- 3 Group Case Study Reports
- 6 Group Thought Problem Assignments
- Midterm Exam
- Final Exam
Jenny Jung, 2nd year Bachelor of Science student
“It gave me confidence that I could understand something that I never thought I was capable of. I want to get into the Bachelor of Science Psychology program and this course gave me a solid foundation to start my journey.”
Structure and function of plant and animal cells; cytoplasmic organelles and microscopy, biological information from gene to proteins, membranes, mitochondria and chloroplasts, the endomembrane system, secretion, intracellular digestion, endocytosis, transport processes, cytoskeleton and cell motility, cell cycle and mitosis. This is a 13 week course with regular due dates for group problems, case related material and the midterm exam.
This course is open to students entering life science programs who have completed a full year of university level chemistry and a full year of university level biology with a lab. It is essential that students actively participate in on-line discussion forums and work with a group on problem and case assignments.
Course Content Overview
Biology 200 is designed to provide you with a functional grasp of the structure and function relations of the major systems in eukaryotic cells. It is designed for students who are entering programs in any of the life-science disciplines. While some background in chemistry is essential, this is not a biochemistry course; it provides the context and background for further study in cell and molecular biology, genetics and development. There is strong emphasis on problem solving and active learning.
The following is a brief description of the course content:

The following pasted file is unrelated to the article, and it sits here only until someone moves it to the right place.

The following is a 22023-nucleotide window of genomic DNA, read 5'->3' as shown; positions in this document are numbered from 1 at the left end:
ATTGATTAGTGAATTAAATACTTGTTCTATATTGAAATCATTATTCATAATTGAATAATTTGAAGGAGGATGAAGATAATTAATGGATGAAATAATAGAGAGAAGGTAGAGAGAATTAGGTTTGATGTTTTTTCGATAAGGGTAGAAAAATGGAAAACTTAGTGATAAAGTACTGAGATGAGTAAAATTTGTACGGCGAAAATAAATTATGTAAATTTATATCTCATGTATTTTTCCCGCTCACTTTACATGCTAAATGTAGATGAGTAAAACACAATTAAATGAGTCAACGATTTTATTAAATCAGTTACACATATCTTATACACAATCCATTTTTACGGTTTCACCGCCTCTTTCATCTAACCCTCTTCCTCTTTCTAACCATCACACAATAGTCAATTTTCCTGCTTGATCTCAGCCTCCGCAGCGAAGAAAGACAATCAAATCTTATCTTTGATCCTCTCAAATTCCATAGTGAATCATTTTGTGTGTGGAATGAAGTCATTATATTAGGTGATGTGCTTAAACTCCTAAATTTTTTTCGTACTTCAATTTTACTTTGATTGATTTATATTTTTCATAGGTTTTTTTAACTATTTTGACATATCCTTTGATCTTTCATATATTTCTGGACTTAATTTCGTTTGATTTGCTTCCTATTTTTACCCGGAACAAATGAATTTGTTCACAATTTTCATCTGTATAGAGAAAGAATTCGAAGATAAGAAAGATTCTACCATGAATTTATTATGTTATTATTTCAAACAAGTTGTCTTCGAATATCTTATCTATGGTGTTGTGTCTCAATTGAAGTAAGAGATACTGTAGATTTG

|Unit 1:||Cell Organelles & Microscopy – Introduction to cell organelles and their function, and the microscopy as a tool for their study.|
|Unit 2:||Informational macromolecules – You will study the features of the two major types of macromolecules that are essential for biological information flow, nucleic acids and proteins, and the forces that determine and stabilize their structure.|
|Unit 3:||Nuclei and Chromosomes – This module introduces the nucleus and its components and focuses on the relation between molecular and microscopic structure, the targeting of proteins to the nucleus and the construction of molecular and structural models for biological entities.|
|Unit 4:||Biological Information Flow – In this unit we do an overview of transcription, transcript and translation that is needed as background for later work in the course and which provides background for later work in genetics and molecular biology.|
|Unit 5:||Membranes – This unit introduces membrane components, phospholipid bilayers, membrane proteins and their interaction in real membranes, and well as the basics of membrane transport systems (both active and passive).|
|Unit 6:||Mitochondria and Chloroplasts – Mitochondria and chloroplasts as degenerate prokaryotic symbionts and their role in the chemiosmotic production of ATP.|
|Unit 7:||Endomembrane System – This large module deals with protein Processing in the endomembrane system; targeting of Proteins to the endoplasmic reticulum; co-translational insertion of proteins in membranes; Protein processing in the ER and Golgi; Vesicle Formation, Secretory & and Lysosomal Pathways, Endocytosis and intracellular digestion.|
|Unit 8:||Cytoskeleton – The major cytoskeletal components of cells; dynamic instability of microtubules and actin filaments; motor proteins, cell motility.|
|Unit 9:||Cell Cycle and Mitosis – Checkpoint cell cycle control, Activation and control of cyclin dependent kinase activity, Chromosomal replication, Molecular Mechanics of Mitosis.|
|Group Thought Problems||5%|
Essential Cell Biology, 3rd ed., Alberts et al., Garland Publishing Co.
The textbook will be available for purchase at the UBC Bookstore.